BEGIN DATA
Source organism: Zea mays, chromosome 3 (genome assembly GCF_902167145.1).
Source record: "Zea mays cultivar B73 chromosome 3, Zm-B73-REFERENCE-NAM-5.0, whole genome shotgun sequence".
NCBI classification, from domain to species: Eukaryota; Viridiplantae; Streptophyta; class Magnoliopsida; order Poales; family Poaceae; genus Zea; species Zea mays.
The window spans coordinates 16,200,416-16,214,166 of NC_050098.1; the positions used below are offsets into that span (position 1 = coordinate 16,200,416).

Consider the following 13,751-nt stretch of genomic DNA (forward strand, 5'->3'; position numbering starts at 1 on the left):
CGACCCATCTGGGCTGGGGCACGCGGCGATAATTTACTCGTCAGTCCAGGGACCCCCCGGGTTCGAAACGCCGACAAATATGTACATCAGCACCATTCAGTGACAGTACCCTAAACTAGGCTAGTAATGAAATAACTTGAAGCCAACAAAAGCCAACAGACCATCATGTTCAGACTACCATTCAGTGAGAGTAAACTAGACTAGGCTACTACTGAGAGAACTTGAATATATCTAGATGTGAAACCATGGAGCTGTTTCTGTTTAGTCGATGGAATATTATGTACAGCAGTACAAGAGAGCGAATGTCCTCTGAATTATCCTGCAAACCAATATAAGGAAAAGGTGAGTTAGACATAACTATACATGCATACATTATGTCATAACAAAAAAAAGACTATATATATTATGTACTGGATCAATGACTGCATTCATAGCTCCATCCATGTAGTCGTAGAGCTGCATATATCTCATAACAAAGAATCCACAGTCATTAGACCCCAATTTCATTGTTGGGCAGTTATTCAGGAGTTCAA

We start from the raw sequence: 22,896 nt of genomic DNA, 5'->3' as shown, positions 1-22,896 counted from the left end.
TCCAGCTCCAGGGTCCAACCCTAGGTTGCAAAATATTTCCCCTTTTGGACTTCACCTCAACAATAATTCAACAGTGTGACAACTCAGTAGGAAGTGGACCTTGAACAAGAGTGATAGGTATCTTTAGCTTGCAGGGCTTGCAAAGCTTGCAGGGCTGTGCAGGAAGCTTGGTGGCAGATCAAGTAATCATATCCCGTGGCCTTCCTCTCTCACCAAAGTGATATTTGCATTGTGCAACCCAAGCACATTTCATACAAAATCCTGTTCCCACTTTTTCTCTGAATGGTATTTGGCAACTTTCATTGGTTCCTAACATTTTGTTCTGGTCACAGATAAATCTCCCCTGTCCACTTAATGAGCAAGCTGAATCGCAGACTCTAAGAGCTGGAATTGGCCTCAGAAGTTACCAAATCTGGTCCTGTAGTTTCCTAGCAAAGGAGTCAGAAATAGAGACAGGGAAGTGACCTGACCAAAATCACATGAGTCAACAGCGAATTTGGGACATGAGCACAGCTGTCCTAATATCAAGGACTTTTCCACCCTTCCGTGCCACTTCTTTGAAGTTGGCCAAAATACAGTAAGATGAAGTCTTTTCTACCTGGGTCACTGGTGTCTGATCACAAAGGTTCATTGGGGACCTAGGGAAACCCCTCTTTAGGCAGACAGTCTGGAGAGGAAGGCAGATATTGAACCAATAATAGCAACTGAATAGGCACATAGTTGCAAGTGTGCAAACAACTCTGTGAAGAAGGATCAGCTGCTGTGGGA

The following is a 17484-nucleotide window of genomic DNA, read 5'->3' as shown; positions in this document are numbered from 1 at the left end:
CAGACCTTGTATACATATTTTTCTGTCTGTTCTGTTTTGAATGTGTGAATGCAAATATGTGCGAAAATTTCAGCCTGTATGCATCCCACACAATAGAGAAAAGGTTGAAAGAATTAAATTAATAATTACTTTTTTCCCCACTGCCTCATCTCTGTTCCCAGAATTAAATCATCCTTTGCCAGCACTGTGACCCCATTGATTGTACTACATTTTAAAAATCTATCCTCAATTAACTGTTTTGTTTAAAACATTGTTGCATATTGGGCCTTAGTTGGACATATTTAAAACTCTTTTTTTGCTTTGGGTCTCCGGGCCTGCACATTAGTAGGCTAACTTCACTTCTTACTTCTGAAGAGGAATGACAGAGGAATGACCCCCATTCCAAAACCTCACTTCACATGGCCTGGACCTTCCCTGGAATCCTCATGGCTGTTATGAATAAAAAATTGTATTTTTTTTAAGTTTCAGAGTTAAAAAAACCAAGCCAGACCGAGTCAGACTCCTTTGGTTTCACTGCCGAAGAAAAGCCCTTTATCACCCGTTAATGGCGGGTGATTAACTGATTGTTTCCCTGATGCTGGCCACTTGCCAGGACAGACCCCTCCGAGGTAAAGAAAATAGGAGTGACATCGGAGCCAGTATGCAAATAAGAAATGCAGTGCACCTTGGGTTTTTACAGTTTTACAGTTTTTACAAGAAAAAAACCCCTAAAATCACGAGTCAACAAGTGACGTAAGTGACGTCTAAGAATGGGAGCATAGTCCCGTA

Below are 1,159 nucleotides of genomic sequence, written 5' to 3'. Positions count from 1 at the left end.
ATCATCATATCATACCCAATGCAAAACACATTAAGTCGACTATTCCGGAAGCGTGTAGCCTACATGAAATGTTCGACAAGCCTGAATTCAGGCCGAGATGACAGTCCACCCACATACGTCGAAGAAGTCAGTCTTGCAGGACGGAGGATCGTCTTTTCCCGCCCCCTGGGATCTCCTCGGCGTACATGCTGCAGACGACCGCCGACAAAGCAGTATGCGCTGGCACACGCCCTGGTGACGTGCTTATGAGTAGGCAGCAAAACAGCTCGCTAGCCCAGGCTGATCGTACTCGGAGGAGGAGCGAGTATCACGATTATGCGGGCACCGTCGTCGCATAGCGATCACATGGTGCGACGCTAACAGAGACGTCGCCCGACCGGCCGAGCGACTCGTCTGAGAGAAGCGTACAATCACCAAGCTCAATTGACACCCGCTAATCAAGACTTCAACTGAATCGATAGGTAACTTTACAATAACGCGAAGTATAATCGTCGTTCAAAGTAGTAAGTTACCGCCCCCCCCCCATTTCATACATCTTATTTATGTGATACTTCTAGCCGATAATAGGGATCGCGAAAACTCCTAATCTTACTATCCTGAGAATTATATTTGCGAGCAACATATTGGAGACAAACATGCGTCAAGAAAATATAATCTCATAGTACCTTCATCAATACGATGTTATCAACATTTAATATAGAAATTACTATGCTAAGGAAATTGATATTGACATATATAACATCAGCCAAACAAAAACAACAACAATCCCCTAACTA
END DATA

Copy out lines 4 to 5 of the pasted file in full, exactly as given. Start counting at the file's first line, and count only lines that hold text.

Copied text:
The window spans coordinates 16,200,416-16,214,166 of NC_050098.1; the positions used below are offsets into that span (position 1 = coordinate 16,200,416).

Consider the following 13,751-nt stretch of genomic DNA (forward strand, 5'->3'; position numbering starts at 1 on the left):